Specialist Doctor & Lawyer
A Yield Case Study
About the client
Our clients were a high income, high net worth couple with multiple entities including companies and trusts. The wife is a specialist doctor while the husband was a lawyer who had since shifted his focus to managing his wife’s highly successful business. In addition to their busy work life, they were also a small family with two young children.
The couple owned their primary residence outright, had several investment properties, a large investment in shares with a few superannuation funds. Whilst they also had a significant amount of debt, that debt accounted for less than 30% of their overall assets and their income could easily service it.
Why they sought advice
Although the couple was in a very strong financial position, they still had an array of goals that they wanted to achieve, but due to their busy lifestyle, they had never really taken the time to determine whether said goals were achievable. Further to this, they also hadn’t completely considered the risk in their situation including how they own their assets, how their money is invested and what would happen if either of them were no longer able to earn an income.
The following is a brief outline of their goals which laid the foundation for why they sought our advice and what their financial plan would address:
- For us to map out their current situation using our scenario analysis calculations to understand how their financial position was currently tracking;
- Determine an appropriate way they can utilise their cash flow, capital, and evaluate their capacity to gear;
- Determine when they could retire with their desired retirement income, which would ideally have them retire by age 60;
- Send their kids to private schools;
- Provide a large lump sum to assist both children once they have matured into adulthood;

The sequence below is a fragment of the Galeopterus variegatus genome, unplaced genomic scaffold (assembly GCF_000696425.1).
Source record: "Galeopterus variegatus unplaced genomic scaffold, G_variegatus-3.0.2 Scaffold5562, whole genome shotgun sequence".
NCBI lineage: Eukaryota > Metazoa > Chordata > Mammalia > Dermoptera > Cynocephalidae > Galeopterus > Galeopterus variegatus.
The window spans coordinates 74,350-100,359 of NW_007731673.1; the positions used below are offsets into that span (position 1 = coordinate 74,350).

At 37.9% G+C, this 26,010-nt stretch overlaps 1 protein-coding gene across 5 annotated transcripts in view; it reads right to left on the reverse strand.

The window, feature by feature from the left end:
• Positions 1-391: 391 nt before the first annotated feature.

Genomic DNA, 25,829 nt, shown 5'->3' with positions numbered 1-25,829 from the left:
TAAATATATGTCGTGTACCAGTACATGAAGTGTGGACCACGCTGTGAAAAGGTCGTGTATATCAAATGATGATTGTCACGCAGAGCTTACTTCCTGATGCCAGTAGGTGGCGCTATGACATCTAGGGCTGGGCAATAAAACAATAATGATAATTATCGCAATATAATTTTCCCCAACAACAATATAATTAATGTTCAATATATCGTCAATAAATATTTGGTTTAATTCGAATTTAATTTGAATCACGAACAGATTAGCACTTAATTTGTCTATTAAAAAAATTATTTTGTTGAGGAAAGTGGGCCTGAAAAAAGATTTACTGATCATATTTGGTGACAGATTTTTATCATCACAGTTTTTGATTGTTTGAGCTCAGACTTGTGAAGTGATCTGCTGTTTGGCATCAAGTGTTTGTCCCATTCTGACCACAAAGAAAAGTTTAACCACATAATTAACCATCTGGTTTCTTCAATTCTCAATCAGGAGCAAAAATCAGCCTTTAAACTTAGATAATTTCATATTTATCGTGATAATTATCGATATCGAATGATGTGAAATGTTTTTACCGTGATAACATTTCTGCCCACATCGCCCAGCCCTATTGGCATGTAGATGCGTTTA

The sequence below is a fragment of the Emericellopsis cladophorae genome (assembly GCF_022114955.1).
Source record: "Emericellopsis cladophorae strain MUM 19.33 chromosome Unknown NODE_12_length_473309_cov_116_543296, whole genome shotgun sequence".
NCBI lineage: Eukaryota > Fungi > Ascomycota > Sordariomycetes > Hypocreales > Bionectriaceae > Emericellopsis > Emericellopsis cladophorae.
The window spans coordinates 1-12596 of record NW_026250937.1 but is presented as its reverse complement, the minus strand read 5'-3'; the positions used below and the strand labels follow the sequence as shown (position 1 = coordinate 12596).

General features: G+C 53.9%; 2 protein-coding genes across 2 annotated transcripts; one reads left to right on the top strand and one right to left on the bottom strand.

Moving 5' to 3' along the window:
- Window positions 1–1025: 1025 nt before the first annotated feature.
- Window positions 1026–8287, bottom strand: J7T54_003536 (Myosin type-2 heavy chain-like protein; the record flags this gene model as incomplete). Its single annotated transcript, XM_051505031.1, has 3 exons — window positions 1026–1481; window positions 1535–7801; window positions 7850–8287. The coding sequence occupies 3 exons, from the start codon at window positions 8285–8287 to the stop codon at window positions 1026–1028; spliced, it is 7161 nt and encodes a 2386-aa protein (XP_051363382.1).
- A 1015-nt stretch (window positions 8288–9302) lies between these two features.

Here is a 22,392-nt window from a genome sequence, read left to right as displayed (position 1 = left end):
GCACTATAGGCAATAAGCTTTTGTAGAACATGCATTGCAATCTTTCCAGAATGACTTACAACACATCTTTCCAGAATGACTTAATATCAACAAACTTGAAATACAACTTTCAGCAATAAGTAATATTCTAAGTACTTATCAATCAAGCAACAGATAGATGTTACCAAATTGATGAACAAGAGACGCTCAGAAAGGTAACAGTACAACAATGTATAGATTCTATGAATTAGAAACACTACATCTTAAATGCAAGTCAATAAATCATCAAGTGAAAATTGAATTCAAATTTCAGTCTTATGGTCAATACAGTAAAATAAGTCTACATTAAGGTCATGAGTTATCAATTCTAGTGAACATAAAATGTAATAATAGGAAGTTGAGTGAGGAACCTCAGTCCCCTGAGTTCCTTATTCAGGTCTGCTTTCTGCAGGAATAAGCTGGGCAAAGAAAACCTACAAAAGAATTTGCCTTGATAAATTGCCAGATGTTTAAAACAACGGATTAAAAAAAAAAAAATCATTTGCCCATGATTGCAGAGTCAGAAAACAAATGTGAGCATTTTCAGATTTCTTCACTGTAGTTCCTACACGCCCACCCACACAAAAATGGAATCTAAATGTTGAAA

- Identify whether they could lead their desired lifestyle whilst working which involves going on overseas holidays & the regular purchase of new vehicles;
- Consolidate their superannuation, including a review of what can be done with the husband’s defined benefit funds; and
- Protecting their risk in the event they could produce an income and ensure they are able to leave both their kids a substantial lump sum if they were to both pass away or become totally permanently disabled.
Our first piece of advice was to amend the directors/trustees of some of their entities & the owners of some of their assets, as being a specialist doctor, the wife was at risk should any of her patients instigate civil litigation. As several of these assets were held in the Wife’s name, or with her being the director of some of these entities holding said investments, we considered these to be at risk.
Next, we considered their investment properties in the context of who owns them, how their ownership is structured and how that benefits their position, along with how they’ve performed compared to the median of their respective suburbs. Whilst two of the properties appeared to have performed reasonably well, another two had achieved no capital growth in over four years, which was concerning as property growth had run rampant across the state during that same time. We were also concerned that one of the properties was in the name of the wife.
It was our recommendation that they consider selling the underperforming assets so that they could free up cashflow & capital to direct towards other property investing, namely the purchase of the wife’s business premises (which is discussed more later) and another new investment property in their family trust. Part of this involved utilising the services of a buyer’s advocate to determine an appropriate alternative investment property.
We then advised them to borrow funds from one of their deductible property loans and purchase a diversified portfolio of managed investments. We offered varying options on the types of investments they could purchase, however, one of the objectives here was to negatively gear, freeing up the ability to distribute trust income to the husband, whilst spreading risk across varying asset classes targeting long-term capital growth.
From here we provided advice to consolidate their super funds into a cost-effective product that would be able to meet their ongoing needs & invest in a portfolio of diversified asset classes suitable to their investment risk profiles. Unfortunately, the husband’s defined benefit was one that required him to retain it until he is old enough to access it, forcing us to recommend it remain where it is. This is unfortunate as it will now only grow by the equivalent of inflation each year, making it a really poor long term investment. In addition, we also recommended that they both maximize their deductible super contributions, as they had the capacity to do so and it is a highly tax-effective strategy for saving towards retirement, despite the wife incurring additional tax due to earning above the high-income threshold.